BOSTON — President Clinton's ambitious plan to make college affordable to more Americans is getting caught in a tug-of-war over where most of the assistance should go: to middle-class families or to poor students.
His plan for college students relies heavily on a single mechanism to help fund it: the tax credit. But advocates for the poor say this mechanism won't help most lower-income families.
The debate over tax credits could complicate the passage of the most far-reaching federal overhaul of the nation's education system in 30 years. While Congress is likely to agree to much of the president's $50 billion spending plan, which includes school construction, teacher training, and higher academic standards, some lawmakers may balk at those provisions that call for tax cuts for the well-to-do.
Moreover, college affordability is part of a larger, longstanding debate over equal access to quality education in America - from grade school to post-graduate study. The federal student-loan program, created 32 years ago, is one way the government has tried to redress the problem by helping lower-income students afford college. Mr. Clinton's tax-credit plan would augment, not replace, that program.
"This is a middle-class tax cut," says Dimetrios Coupanos, policy director at the nonpartisan Concord Coalition in Washington. "Polls show the American public loves education, they love tax cuts, and they hate increased spending. So that's what they got."
"All this does is get people into college who would get there anyway," he adds.
Who's college bound?
This view has been bolstered by the release today of a new report by two education policy groups. The report, "Taxing Matters," indicates that the White House's emphasis on tax credits - rather than direct aid - will benefit the middle class more than the poor.
According to the report, only 58 percent of lower-income students go to college, compared with 87 percent of middle- and upper-income students. Of students who received financial assistance last year in the form of Pell grants, a federal education-aid program for the poor, two-thirds of the families earned less than $9,000 a year. Very few earn enough to itemize deductions or to receive the proposed tuition tax credits.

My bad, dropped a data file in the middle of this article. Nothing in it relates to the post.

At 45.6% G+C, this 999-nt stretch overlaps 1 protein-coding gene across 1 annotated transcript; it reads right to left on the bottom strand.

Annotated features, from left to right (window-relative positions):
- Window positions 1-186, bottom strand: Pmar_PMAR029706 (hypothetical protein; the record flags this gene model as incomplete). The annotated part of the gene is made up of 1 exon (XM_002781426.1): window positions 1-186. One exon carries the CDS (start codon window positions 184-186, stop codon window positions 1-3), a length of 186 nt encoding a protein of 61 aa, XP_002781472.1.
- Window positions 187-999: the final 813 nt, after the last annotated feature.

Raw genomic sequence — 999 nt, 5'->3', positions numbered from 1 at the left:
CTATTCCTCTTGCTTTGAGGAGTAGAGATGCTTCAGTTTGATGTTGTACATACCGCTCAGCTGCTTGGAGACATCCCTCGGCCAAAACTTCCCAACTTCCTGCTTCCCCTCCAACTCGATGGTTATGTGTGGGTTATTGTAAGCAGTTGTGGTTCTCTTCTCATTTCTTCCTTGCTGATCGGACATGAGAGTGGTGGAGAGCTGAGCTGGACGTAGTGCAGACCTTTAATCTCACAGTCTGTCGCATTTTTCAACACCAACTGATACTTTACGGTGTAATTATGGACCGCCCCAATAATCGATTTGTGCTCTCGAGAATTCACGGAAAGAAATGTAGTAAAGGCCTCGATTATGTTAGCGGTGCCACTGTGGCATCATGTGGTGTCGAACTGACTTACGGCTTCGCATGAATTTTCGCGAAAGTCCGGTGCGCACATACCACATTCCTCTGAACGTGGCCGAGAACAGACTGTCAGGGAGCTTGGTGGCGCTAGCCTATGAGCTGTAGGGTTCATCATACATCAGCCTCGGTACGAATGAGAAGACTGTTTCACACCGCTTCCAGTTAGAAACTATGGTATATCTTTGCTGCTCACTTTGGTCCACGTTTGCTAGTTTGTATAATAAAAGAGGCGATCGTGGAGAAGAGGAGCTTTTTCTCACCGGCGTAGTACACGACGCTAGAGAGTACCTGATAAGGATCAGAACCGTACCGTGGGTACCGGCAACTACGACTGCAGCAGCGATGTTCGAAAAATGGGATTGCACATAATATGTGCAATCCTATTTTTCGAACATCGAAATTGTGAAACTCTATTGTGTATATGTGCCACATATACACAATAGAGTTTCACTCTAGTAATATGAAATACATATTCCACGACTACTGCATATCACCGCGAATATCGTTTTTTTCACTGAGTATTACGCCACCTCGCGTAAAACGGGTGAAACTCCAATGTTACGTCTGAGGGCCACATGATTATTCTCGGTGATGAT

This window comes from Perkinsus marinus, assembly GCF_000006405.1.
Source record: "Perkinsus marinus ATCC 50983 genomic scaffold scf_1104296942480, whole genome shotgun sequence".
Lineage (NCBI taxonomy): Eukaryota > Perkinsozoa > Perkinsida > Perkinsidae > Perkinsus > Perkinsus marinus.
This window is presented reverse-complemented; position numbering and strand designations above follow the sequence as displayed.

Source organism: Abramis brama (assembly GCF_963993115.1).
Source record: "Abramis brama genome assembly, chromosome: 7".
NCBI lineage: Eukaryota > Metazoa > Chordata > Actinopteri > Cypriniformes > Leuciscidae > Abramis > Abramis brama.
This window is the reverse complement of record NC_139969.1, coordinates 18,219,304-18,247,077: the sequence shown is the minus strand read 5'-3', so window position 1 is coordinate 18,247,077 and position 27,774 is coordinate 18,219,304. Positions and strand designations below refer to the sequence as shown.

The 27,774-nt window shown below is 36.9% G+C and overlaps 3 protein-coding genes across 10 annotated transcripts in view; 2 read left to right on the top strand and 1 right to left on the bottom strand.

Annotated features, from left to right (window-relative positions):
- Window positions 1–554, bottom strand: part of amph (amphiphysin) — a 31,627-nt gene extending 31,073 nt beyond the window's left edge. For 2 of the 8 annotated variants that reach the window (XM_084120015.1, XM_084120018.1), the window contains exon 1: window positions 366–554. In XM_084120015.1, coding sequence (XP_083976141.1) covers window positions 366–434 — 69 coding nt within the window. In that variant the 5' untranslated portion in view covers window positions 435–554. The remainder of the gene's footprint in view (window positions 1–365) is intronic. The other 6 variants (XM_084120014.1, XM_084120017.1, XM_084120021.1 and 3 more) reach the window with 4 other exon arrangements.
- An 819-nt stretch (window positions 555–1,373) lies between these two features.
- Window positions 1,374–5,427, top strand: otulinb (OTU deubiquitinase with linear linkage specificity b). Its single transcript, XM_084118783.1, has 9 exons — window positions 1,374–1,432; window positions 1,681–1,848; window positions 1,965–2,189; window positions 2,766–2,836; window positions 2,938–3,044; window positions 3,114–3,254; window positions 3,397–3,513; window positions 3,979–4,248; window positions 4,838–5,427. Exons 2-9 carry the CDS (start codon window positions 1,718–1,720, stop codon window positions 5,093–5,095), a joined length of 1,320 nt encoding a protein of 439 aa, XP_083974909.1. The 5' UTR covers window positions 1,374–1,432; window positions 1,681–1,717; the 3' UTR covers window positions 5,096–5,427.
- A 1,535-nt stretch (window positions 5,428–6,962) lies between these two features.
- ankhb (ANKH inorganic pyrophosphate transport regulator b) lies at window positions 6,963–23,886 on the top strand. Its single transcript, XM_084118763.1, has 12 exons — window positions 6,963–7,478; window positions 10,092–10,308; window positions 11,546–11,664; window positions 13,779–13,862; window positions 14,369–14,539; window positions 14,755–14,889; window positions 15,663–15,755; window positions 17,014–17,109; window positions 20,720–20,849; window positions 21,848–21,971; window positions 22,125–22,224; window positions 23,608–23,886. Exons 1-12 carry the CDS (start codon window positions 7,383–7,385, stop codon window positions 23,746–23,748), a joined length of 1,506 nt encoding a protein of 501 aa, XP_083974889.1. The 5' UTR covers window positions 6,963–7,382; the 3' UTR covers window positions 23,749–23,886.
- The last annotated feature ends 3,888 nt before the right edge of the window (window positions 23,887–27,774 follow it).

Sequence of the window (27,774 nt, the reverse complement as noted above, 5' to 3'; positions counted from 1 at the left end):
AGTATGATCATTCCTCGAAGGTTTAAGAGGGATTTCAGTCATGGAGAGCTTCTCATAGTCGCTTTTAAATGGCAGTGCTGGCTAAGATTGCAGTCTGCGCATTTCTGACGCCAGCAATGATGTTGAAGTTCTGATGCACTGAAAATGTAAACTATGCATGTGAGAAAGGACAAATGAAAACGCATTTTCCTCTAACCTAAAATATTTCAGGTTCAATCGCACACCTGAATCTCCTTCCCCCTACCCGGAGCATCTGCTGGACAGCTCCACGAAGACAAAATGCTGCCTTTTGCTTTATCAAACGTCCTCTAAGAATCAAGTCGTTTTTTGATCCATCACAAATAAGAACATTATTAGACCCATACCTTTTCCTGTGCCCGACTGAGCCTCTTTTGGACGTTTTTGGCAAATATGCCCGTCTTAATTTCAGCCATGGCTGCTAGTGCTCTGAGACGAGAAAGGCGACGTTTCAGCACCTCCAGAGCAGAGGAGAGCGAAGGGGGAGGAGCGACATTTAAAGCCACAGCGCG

"The idea of financing higher education is great," says Jamie Merisotis, president of the Institute for Higher Education Policy in Washington. "The challenge is to find ways to promote affordability for middle-income families without detracting from efforts to support access for those with the greatest need."
Under the Clinton plan, the nation's investment in tax cuts would be five times greater than its investment in Pell grants, he adds. "We would not like to see lower-income families left in the wake."
Traditional student aid, ranging from the GI Bill to the Pell grant program, does a better job of getting lower-income students into college, Mr. Merisotis says. The high-water mark of college affordability was 1979, when a Pell grant paid for 80 percent of the average tuition. That percentage has declined every year since, as tuitions rose and as lawmakers looked for ways to reduce the federal budget. Even though the Clinton plan boosts individual Pell grants from $2,700 per grant to $3,000, Merisotis says they would have to be raised to $5,000 to pay 80 percent of today's average tuition.
But White House spokesmen defend the president's plan, saying funding for the Pell grant program has been boosted by 25 percent over last year.
"There was concern last year that the package was overly weighted to middle-income families," says Jake Siewert, spokesman for the White House's National Economic Council. "So we redesigned the tax [incentives] to put more money into direct student aid."
Administration officials also say that increased spending for early learning under the Head Start program and a push for standards and testing in primary and secondary schools will raise the level of education for the rich and poor alike.
While many education advocates say the president's plan could be made more equitable, most call it a good first step.
"You have to do what you can with the political restraints," says Jane Hannaway at the Urban Institute in Washington. "We have a Congress that is more amenable to tax cuts than grants to the poor."